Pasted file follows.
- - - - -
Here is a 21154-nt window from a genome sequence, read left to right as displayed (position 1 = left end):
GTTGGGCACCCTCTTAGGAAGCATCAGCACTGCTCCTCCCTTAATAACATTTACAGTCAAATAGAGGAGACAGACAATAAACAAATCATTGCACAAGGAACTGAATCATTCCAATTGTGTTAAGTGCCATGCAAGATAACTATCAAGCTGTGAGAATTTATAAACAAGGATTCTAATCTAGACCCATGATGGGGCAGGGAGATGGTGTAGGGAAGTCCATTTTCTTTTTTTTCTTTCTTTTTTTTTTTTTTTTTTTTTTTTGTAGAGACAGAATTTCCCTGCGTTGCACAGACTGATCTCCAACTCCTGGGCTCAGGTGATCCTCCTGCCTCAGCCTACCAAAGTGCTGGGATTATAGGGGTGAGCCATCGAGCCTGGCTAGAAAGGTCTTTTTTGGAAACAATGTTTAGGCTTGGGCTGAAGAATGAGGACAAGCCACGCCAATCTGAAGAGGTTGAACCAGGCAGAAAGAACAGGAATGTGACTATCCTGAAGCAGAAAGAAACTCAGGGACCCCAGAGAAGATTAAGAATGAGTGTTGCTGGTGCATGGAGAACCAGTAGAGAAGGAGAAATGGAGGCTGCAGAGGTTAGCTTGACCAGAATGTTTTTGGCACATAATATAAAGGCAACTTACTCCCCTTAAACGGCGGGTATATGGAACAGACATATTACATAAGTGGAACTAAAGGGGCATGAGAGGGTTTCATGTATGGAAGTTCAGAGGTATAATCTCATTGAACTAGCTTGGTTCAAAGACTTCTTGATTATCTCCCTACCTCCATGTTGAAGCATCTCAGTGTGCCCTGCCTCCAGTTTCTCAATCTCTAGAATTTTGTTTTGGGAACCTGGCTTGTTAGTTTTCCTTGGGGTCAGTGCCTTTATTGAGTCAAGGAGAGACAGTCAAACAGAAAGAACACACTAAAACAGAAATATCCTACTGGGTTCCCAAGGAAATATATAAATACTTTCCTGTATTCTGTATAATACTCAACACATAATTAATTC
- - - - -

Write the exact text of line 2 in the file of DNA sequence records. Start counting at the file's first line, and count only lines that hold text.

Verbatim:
GTTGGGCACCCTCTTAGGAAGCATCAGCACTGCTCCTCCCTTAATAACATTTACAGTCAAATAGAGGAGACAGACAATAAACAAATCATTGCACAAGGAACTGAATCATTCCAATTGTGTTAAGTGCCATGCAAGATAACTATCAAGCTGTGAGAATTTATAAACAAGGATTCTAATCTAGACCCATGATGGGGCAGGGAGATGGTGTAGGGAAGTCCATTTTCTTTTTTTTCTTTCTTTTTTTTTTTTTTTTTTTTTTTTGTAGAGACAGAATTTCCCTGCGTTGCACAGACTGATCTCCAACTCCTGGGCTCAGGTGATCCTCCTGCCTCAGCCTACCAAAGTGCTGGGATTATAGGGGTGAGCCATCGAGCCTGGCTAGAAAGGTCTTTTTTGGAAACAATGTTTAGGCTTGGGCTGAAGAATGAGGACAAGCCACGCCAATCTGAAGAGGTTGAACCAGGCAGAAAGAACAGGAATGTGACTATCCTGAAGCAGAAAGAAACTCAGGGACCCCAGAGAAGATTAAGAATGAGTGTTGCTGGTGCATGGAGAACCAGTAGAGAAGGAGAAATGGAGGCTGCAGAGGTTAGCTTGACCAGAATGTTTTTGGCACATAATATAAAGGCAACTTACTCCCCTTAAACGGCGGGTATATGGAACAGACATATTACATAAGTGGAACTAAAGGGGCATGAGAGGGTTTCATGTATGGAAGTTCAGAGGTATAATCTCATTGAACTAGCTTGGTTCAAAGACTTCTTGATTATCTCCCTACCTCCATGTTGAAGCATCTCAGTGTGCCCTGCCTCCAGTTTCTCAATCTCTAGAATTTTGTTTTGGGAACCTGGCTTGTTAGTTTTCCTTGGGGTCAGTGCCTTTATTGAGTCAAGGAGAGACAGTCAAACAGAAAGAACACACTAAAACAGAAATATCCTACTGGGTTCCCAAGGAAATATATAAATACTTTCCTGTATTCTGTATAATACTCAACACATAATTAATTC